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Escaping Work At Home Scams

Aug 17, 2007
'Work at home scams' are one of the fantabulous creations of criminal minds. Some of them are so very cleverly designed that, barring a few which are blatant, they appear very legitimate. Preying on weak people that are starved for money, these scam masters target vulnerable people through ads run in newspapers and Internet classifieds.

Escaping these scams means not taking the bait and calls for lots of grit and analytical thinking so as not to miss to miss a genuine opportunity. The aim of this article is not to list opportunities but to help you to develop a more critical line of thinking.

How Work at Home Scams Operate

What you must keep in mind is that scam operators take refuge under the premise that running an ad, even under false pretenses, is not tantamount to breaking the law. This is because at any point in time, any opportunity is possible in theory. Plus, the ads are very carefully worded, probably in consultation with legal experts.

1. Suspect any offers and ads that promise huge sums of money for a peanut of an investment. Ads that don't make economic sense will not stand the scrutiny of time and common sense. If you fall for this type of ad, the operator will have made money and you will have lost yours.

2. If you are asked to pay for any kind of registration or membership, test them by asking to reduce the amount of your first payment - I guarantee that they will refuse. Ask for references, someone that you can talk to, in the area that you live in. I suspect even this will be met with a cold response or a refusal.

3. The mother of work-at-home scams started with MLM (multi-level-marketing), the so-called high paying job. (With due respect to genuine companies, we are talking about scams one.) MLM works on the theory of passing on the marketing cost to the consumer against all purchases. Sounds good, doesn't it! What they don't tell you is you need to invest a lot of effort plus a lot of money to see any income. Additionally, you get this chain started only when you have a threshold number of customers under you (called downline,) and they purchase some minimum amount of goods regularly. Well, why won't this work? Number one: the payback theory works if payback occurs instantaneously, not a month later. Number two: The goods are either expensive or worthless. Number three: Your returns are only proportional to your downline. Number four: Costly maintenance (training workshops and seminars.)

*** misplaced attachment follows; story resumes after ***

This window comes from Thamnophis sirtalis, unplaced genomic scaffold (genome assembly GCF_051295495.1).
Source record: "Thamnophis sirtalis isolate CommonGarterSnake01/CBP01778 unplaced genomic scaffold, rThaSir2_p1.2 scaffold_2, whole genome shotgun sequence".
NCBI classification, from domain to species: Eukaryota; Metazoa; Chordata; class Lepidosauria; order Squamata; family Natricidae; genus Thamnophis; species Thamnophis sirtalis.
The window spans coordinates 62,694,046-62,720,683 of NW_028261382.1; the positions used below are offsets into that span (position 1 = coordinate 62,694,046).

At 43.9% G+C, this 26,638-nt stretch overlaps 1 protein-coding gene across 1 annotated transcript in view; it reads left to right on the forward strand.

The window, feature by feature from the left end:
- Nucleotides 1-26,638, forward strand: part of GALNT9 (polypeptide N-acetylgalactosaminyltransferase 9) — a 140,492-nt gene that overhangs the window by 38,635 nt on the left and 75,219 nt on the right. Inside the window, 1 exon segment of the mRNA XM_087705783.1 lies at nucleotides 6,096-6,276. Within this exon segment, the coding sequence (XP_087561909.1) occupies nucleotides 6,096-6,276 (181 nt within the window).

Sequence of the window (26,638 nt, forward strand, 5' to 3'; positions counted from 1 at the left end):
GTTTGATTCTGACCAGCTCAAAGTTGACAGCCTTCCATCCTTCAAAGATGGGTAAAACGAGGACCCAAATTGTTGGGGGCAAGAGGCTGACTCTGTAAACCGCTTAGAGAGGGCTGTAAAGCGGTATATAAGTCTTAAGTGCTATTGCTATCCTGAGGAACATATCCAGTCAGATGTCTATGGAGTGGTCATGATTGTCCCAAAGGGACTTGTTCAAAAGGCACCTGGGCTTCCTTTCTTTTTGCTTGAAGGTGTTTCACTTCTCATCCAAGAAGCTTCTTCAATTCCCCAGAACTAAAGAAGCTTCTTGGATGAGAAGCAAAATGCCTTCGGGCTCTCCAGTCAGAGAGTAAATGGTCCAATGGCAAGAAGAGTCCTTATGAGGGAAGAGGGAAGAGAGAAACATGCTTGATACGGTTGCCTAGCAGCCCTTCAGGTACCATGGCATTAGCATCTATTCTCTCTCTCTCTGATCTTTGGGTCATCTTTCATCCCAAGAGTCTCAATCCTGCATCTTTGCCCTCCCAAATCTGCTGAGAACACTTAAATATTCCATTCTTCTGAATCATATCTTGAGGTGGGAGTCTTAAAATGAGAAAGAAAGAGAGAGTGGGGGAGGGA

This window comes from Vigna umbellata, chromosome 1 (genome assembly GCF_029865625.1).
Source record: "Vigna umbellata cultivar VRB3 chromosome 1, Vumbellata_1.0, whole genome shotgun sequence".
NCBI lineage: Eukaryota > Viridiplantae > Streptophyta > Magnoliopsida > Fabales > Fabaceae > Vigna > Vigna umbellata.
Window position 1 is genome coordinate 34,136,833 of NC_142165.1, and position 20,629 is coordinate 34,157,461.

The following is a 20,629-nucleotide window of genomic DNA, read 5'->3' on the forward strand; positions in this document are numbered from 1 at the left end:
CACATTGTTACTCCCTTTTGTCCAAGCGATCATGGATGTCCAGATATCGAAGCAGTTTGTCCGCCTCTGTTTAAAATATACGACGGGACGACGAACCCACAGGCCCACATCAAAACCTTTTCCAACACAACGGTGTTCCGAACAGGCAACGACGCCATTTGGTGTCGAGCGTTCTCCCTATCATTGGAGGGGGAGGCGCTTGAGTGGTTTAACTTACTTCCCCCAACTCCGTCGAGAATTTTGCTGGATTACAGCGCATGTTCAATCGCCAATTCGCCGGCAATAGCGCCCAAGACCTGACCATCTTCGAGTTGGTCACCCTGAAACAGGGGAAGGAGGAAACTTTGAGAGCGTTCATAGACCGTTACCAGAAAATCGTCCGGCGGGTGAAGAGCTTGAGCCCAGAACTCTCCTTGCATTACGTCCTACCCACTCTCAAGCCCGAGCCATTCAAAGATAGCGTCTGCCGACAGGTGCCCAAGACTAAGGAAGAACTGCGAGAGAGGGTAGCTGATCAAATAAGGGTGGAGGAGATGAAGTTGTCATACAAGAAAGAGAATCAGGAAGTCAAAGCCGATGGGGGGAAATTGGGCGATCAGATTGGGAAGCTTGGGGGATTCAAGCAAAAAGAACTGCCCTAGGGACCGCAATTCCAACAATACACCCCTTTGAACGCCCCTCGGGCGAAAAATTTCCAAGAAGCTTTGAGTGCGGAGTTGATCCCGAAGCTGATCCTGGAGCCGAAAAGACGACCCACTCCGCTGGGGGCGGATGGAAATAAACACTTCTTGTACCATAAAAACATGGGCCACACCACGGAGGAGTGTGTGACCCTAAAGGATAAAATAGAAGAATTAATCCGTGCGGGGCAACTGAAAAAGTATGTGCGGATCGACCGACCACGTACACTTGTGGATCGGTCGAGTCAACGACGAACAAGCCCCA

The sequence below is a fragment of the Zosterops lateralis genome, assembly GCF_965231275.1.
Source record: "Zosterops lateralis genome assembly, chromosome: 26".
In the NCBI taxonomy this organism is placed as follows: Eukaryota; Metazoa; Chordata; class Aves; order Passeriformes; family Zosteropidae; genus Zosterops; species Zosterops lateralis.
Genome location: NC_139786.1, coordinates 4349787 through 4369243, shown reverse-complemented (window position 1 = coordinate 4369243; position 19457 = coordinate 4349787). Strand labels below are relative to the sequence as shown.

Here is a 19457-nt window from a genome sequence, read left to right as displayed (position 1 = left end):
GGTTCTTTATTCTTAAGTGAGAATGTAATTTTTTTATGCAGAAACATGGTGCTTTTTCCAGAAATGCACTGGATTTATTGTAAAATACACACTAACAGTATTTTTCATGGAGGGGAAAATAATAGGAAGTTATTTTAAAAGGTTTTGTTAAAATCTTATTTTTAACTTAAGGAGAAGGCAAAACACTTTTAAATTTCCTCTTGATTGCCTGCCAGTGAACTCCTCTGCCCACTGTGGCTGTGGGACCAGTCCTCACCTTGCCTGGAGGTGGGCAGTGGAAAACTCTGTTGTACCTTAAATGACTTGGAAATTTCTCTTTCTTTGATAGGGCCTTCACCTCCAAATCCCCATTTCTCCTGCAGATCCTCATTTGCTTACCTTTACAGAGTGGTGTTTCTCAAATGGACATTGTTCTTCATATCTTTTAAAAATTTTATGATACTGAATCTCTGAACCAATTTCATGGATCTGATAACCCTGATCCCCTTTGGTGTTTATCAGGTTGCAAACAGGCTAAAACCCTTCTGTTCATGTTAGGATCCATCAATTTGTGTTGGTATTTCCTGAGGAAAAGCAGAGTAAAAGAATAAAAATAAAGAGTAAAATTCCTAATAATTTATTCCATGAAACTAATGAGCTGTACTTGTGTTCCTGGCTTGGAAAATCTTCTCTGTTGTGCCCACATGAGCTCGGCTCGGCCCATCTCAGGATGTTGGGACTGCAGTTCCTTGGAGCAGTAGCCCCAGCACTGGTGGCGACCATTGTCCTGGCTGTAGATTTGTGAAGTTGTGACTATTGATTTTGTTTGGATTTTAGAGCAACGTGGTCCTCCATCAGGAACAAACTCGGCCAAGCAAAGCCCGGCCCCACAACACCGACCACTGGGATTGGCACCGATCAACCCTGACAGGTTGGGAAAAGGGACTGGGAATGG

4. The best way to begin to work at home is to look around for jobs in your town. If someone across the country can hire you, why not a real company in the city where you live? You can judge your employer by meeting them in person.

Avoiding the lure of work-at-home scams is all about applying the common-sense test. If it sounds too good to be true, it probably is!
About the Author
Tony Jacowski is a quality analyst for The MBA Journal. Aveta Solution's Six Sigma Online offers online six sigma training and certification classes for lean six sigma, black belts, green belts, and yellow belts.
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